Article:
How is denying health services to the poor ‘a win for women?
By Editorial Board,
ON TUESDAY, a federal appeals court lifted a preliminary injunction against a measure that excludes Planned Parenthood clinics in Texas from receiving state funds. In March, Gov. Rick Perry (R) announced that his state would rather forfeit $35 million in annual federal funding for the Women’s Health Program — a Medicaid waiver program that provides low-income women with contraceptives and cancer screenings — than see any more state tax dollars go to a supposedly pro-abortion organization. Planned Parenthood appealed, but Texas now has the authority to defund the organization. Bottom line: Hundreds of thousands of poor Texas women are likely to be denied a health-care provider because of their state’s ideological zeal.
The Planned Parenthood clinics enrolled in the Women’s Health Program don’t provide abortions, as state law has long forbidden the allocation of public funds to abortion providers. The state, however, has argued that since the Planned Parenthood brand encompasses other abortion-providing services — even ones that have no legal or financial ties to the clinics concerned — the clinics are ultimately “affiliated” with them and are thus liable to be cut. Never mind the nature of the services they actually provide or the number of women they serve.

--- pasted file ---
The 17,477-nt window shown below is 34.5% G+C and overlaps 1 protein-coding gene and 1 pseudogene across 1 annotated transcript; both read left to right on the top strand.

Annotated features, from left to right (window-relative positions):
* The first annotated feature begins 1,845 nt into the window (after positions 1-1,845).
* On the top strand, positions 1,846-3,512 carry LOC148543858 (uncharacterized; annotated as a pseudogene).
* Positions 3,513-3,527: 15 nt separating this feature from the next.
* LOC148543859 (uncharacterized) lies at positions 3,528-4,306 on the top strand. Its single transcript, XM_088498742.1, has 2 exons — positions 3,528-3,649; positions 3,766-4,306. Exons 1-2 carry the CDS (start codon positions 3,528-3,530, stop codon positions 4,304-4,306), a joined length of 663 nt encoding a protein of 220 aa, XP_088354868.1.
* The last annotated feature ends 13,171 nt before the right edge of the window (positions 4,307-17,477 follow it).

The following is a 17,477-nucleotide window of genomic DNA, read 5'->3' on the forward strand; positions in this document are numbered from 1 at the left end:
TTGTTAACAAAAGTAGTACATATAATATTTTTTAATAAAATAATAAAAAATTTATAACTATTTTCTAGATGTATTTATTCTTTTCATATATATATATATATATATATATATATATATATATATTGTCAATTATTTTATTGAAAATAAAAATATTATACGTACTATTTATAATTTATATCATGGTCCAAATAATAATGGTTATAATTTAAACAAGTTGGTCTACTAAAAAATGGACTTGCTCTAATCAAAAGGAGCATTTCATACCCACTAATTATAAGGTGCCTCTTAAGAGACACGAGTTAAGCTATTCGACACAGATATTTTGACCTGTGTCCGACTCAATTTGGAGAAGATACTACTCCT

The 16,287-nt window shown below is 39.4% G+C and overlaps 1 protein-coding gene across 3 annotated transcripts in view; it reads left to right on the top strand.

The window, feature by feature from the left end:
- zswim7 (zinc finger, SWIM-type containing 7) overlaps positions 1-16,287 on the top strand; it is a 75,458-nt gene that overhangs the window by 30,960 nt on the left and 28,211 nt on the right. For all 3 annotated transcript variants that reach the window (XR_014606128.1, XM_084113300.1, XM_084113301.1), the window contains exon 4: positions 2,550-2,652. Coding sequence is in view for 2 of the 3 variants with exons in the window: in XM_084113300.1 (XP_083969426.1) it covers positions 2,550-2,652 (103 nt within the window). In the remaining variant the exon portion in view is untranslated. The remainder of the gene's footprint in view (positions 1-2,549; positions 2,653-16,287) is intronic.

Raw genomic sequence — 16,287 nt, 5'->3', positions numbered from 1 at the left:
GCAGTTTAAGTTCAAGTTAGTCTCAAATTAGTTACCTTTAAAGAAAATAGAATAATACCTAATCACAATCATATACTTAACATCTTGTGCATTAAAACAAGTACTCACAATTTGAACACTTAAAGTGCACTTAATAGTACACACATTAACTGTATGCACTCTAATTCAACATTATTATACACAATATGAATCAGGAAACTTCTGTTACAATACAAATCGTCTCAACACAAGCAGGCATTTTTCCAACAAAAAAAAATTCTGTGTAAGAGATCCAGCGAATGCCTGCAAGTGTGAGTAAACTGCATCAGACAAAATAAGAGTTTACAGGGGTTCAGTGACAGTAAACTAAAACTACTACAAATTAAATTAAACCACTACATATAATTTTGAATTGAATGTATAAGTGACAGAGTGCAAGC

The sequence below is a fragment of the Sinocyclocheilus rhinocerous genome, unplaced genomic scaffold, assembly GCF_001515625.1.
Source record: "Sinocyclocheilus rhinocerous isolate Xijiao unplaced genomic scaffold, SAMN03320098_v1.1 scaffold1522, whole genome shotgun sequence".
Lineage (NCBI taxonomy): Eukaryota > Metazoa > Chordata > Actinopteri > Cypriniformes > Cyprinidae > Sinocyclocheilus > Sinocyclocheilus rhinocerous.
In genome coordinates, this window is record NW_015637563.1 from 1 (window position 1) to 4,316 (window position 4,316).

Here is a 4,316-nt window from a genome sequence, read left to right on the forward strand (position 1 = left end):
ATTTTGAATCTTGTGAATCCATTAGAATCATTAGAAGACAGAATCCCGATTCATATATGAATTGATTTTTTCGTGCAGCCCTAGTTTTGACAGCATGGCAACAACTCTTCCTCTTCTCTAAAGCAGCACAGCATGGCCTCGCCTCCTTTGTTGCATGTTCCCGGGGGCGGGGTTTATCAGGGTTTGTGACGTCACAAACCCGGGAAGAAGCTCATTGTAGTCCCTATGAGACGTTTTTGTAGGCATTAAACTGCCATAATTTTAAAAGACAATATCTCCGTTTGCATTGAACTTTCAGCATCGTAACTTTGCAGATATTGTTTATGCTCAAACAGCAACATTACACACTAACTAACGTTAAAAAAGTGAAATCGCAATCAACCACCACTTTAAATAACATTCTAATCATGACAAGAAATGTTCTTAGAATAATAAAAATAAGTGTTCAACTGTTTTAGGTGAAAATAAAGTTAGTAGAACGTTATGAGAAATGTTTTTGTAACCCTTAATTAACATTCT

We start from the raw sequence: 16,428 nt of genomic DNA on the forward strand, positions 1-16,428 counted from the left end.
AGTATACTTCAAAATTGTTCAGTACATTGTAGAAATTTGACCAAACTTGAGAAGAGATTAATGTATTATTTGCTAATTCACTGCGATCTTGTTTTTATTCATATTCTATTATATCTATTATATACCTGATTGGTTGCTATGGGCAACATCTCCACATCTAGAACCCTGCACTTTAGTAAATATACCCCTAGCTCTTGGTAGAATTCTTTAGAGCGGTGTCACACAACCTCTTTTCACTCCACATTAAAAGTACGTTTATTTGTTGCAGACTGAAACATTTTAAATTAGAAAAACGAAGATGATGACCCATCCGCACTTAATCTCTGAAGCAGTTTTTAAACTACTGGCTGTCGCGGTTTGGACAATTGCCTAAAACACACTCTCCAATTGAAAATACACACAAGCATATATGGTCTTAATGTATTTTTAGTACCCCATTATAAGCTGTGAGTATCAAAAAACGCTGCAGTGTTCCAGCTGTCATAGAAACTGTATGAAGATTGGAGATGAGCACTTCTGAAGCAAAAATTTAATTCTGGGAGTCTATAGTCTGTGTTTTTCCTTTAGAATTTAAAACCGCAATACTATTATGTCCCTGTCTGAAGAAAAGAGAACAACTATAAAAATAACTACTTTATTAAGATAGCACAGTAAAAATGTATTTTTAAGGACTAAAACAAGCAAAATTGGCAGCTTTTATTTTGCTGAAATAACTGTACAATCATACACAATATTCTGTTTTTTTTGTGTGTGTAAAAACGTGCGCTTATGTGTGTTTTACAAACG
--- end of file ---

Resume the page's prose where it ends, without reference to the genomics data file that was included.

Let’s consider what this ruling will mean. While it’s true that Planned Parenthood clinics are only a small percentage of those associated with the Women’s Health Program, they account for a strikingly disproportionate share of the health services provided. In fiscal year 2010, for instance, approximately 106,000 women received care from the program. Almost half of them — 51,953 — were treated at Planned Parenthood clinics. The vast majority of the other health-care providers in the program served just 10 patients or fewer. When Texas defunds these clinics, where are these women going to go? Will other providers be able to expand their capacity fivefold at the drop of a hat, especially in a time when grant funding for family planning in general is on the decline?
Texas in particular can’t afford to scale back on the services Planned Parenthood provides. The state has one of the highest rates of cervical cancer in the nation and the highest percentage of uninsured women. Texas lawmakers have let politics distract them from their obligation to some of their poorest citizens.
This is not, as Mr. Perry said Tuesday, a “win for women.” In fact, it’s the most aggressive advance in the so-called “war on women” we’ve seen all year.